Aquilegia spp. (Columbine): With nectar-rich blooms that are irresistible to hummingbirds, aquilegia is also shade tolerant. Look for the Western Columbine, a BC-native wildflower boasting vibrant red and yellow blooms.

Dicentra formosa (Pacific Bleeding Heart): A shade-loving native perennial, Pacific Bleeding Heart produces delicate heart-shaped flowers in shades of pink and white, beckoning hummingbirds to explore its blooms.

Heuchera spp. (Heuchera): In addition to being versatile, heuchera’s small, bell-shaped blooms draw in hummingbirds and butterflies. Shade tolerant and foliage forward, heucheras are worth having in every garden.

Monarda spp. (Bee Balm): Also known as bergamot, Bee Balm forms clusters of tubular flowers in shades of red, pink, or purple, emitting a fragrant aroma that entices hummingbirds, bees, and butterflies alike.

Salvia spp. (Salvia or ornamental sage): With their long tubular flowers, salvias are a favourite haunt of hummingbirds. Choose hardy varieties such as Salvia nemerosa or look for notorious hummingbird favourite ‘Hot Lips.’

Best annuals for hummingbirds in Vancouver

A hummingbird feeds on lantana

Lantana is grown as an annual in cooler climates such as Vancouver.

Cuphea spp. (Cuphea): This heat-loving annual has the perfect offering for hummingbirds: long, red, tubular flowers. ‘Vermillionaire’ is a great variety.

Fuchsia spp. (Fuchsia): Adorned with pendulous flowers in hues of pink, purple, and red, fuchsias are a timeless choice for hummingbird gardens. A hanging basket full of annual fuchsia is an irresistible feeding station for hummers.

Viburnum lantana (Lantana): Technically a perennial, lantana is sold in cooler climates as an annual basket stuffer or bedding plant. Its flowers are beloved by both butterflies and hummingbirds.

Nicotiana alata (Flowering Tobacco): A wonderful addition to a cut flower garden, flowering tobacco also offers beautiful scent.

Petunia spp. (Petunia): This commonly available annual boasts the trumpet-shaped blooms hummingbirds love and is available in a wide range of colours. Petchoa and calibrachoa are similarly attractive to hummers.

Using and maintaining hummingbird feeders

A hummingbird at a red and yellow feeder. Attracting hummingbirds in Vancouver is made easier by providing feeders.

Feeders can be a wonderful way to attract and observe hummingbirds at home.

Planting nectar-rich flowers is a wonderful way to attract hummingbirds to your garden, but there simply aren’t enough blooms to support Vancouver’s resident humming bird population throughout the winter months. Many bird lovers opt to set out hummingbird feeders as a way to feed Anna’s Hummingbirds year round.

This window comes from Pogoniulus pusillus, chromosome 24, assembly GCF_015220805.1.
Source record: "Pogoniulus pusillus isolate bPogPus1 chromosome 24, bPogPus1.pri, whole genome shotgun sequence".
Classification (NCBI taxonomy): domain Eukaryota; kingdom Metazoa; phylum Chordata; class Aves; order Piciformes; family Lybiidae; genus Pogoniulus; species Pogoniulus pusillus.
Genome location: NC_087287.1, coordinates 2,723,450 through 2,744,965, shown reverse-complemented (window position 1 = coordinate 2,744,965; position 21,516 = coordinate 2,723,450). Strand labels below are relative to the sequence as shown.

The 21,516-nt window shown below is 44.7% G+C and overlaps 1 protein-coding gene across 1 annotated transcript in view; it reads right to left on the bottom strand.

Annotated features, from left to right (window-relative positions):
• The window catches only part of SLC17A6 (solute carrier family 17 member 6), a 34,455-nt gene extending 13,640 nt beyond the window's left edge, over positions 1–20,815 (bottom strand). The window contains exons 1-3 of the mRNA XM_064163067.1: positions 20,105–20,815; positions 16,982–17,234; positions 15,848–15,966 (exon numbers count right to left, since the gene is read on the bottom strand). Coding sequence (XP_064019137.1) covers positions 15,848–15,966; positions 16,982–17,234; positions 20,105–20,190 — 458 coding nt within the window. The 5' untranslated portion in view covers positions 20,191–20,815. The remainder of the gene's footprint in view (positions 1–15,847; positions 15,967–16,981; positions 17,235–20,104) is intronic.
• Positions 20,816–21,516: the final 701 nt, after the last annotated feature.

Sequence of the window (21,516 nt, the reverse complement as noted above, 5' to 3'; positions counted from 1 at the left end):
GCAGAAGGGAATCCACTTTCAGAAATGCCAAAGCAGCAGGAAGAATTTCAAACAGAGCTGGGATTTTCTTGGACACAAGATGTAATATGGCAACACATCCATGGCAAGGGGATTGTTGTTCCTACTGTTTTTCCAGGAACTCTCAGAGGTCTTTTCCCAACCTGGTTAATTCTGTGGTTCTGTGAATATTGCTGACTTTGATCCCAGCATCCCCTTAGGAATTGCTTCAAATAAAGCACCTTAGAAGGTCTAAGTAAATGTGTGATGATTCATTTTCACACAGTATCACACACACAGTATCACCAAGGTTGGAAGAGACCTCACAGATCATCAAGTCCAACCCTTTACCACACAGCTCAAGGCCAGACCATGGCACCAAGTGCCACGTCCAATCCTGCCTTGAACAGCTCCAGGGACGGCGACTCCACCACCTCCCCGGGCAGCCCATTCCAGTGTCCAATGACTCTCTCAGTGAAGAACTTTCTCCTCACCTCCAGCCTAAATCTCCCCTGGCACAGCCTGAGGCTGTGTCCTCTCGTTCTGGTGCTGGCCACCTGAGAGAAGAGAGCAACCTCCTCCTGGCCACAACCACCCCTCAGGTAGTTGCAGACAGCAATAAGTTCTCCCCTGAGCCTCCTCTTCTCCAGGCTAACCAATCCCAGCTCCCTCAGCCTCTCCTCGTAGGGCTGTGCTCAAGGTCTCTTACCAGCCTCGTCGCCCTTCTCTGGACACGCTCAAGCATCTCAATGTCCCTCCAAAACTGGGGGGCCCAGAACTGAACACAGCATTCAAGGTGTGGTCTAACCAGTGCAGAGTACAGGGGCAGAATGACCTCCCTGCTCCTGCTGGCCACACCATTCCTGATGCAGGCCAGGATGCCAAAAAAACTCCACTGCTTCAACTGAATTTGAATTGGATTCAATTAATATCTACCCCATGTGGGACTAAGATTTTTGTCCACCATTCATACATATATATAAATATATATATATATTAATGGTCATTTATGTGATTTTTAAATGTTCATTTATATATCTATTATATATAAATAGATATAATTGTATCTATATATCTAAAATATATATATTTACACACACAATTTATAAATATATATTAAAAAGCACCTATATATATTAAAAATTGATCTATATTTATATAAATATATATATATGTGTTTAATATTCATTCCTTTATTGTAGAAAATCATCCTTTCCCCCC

Choosing a hummingbird feeder

Look for a quality feeder with a glass or plastic vessel. Avoid metal, which can overheat in the sun and even burn hummingbird feet or tongues. Look for red port flowers and simple parts; the feeder should be easy to disassemble and clean.

Maintaining a hummingbird feeder

Maintaining clean feeders is crucial for attracting and supporting hummingbirds in your garden. Here are some tips for feeder upkeep:

1. Clean feeders regularly: Wash feeders with hot water and a bottle brush at least weekly to prevent mold and bacteria buildup, ensuring a safe and hygienic feeding environment for attracting hummingbirds to your garden.

2. Fresh nectar is key: Replace nectar every three to four days, especially in warm weather, to prevent fermentation and spoilage. To make your own nectar, boil 1 part white sugar to 4 parts water until sugar dissolves.

3. Provide multiple feeding stations: Position several feeders throughout your garden to reduce competition among hummingbirds and accommodate their varying feeding preferences when they come to your garden.

4. Keep feeders shaded: Hang feeders in shaded areas to prevent nectar from spoiling quickly in the sun, prolonging its freshness and appeal to hummingbirds attracted to your garden.

5. Be consistent: Once hummingbirds know about your feeder, they’ll put it on their “route,” visiting routinely throughout the day. In winter, when natural sources of nectar are rare, it’s crucial to maintain feeding. To avoid freezing, keep two feeders and regularly rotate them between indoors and out. Or, set up a source of heat to keep nectar in its liquid state.

By planting a diverse array of nectar-rich flowers and maintaining clean feeders, you can transform your Vancouver area garden into a haven for Anna’s and Rufous Hummingbirds. Come visit us at Figaro’s Garden to find the plants mentioned in this article and many others! Let us help you make your garden a sanctuary for these extraordinary birds.


plants make everything better

Whether you're an experienced horticulturist, or looking for your first plant, our team at Figaro's Garden is excited to help you realize your plant and garden dreams. Contact us today or stop by the shop to see what's in-store.

Contact Figaro's Garden